While this will not fix the mindset of the uke, this may steer them in the right direction of putting more thought into being an uke. Beyond this, using exercises where the Tori repeatedly only takes kuzushi from the uke could also be useful for the uke (i.e. repeating the balance break of the first step of Aigamae-ate). By breaking techniques into parts, the tori and uke can discuss or practice slight variations on the kuzushi-breaking action and notice/critique the different responses of the uke. Of course, the most important factors for fixing bad uke technique/mindset is practice and experience, but by focusing on exercises early on that critique uke behavior/technique, we may be able to prevent the soft uke (and people who start off working with soft uke) from losing interest due to their lack of improvement, as I have seen happen a number of times.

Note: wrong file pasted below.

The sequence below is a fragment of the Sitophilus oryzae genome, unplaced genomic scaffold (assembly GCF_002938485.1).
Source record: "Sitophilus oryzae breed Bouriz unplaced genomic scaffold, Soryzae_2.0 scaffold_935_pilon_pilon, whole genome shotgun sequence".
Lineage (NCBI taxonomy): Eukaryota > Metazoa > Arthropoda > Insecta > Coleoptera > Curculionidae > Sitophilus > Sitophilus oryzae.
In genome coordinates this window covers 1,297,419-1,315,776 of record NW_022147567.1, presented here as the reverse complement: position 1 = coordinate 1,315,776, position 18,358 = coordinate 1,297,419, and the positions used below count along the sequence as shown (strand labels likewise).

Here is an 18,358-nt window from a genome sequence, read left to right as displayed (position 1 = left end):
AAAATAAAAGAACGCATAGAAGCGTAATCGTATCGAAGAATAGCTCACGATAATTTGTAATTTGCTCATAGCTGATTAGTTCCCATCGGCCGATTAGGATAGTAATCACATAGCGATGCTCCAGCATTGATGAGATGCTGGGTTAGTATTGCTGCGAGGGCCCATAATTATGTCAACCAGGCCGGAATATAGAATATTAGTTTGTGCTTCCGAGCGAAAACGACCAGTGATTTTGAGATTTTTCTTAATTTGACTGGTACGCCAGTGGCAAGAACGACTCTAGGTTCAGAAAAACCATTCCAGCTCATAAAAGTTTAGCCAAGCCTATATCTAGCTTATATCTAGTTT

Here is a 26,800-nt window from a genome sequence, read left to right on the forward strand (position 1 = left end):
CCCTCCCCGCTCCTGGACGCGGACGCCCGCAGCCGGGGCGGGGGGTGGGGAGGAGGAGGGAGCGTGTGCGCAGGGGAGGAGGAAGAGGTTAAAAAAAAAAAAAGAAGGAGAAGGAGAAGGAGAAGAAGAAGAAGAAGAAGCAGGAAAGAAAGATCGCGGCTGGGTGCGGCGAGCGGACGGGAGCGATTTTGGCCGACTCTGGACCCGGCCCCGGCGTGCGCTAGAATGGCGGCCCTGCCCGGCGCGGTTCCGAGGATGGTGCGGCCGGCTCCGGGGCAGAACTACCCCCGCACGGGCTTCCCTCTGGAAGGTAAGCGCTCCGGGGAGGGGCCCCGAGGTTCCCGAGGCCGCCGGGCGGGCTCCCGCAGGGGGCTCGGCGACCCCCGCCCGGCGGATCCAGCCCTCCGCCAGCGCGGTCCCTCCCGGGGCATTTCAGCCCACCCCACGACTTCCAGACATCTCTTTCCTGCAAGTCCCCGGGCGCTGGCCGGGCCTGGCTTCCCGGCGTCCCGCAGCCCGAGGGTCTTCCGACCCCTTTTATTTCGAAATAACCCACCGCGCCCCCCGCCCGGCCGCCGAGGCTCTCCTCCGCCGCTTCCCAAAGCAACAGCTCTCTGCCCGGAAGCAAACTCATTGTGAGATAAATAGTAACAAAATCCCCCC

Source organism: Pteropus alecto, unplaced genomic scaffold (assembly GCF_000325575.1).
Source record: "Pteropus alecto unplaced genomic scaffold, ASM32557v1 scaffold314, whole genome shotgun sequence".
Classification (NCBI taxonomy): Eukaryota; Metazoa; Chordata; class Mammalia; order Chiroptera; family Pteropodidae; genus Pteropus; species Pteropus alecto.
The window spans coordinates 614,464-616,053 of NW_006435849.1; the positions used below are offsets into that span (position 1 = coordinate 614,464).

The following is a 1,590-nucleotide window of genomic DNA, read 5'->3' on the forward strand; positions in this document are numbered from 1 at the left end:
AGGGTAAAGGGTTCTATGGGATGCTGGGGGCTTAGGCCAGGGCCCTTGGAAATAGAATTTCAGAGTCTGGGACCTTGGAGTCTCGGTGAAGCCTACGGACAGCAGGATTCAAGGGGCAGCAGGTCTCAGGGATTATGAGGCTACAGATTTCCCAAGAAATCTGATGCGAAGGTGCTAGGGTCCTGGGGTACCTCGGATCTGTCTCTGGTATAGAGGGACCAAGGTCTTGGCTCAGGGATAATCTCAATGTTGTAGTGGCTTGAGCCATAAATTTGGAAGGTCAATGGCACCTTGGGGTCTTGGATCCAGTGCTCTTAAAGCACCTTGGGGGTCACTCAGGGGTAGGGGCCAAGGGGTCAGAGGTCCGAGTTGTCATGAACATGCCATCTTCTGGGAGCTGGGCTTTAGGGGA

Imagine you are a yellow belt practicing Shiho-nage with an uke of your skill level. You’re getting frustrated because every time you try to throw your uke, your uke purposely turns with you and doesn’t fall. When you ask them to stop turning, they say that you aren’t preventing them from turning so you’re at fault. In this situation, the tori would eventually learn how to prevent the uke from turning, but the process takes longer due to the uke not accurately reflecting the tori’s actions and the rising frustration that comes with continuously failing to throw the uke. This is a common experience with a ‘hard’ Uke and, as you may have guessed, describes the kind of uke I was in my first few years of practicing.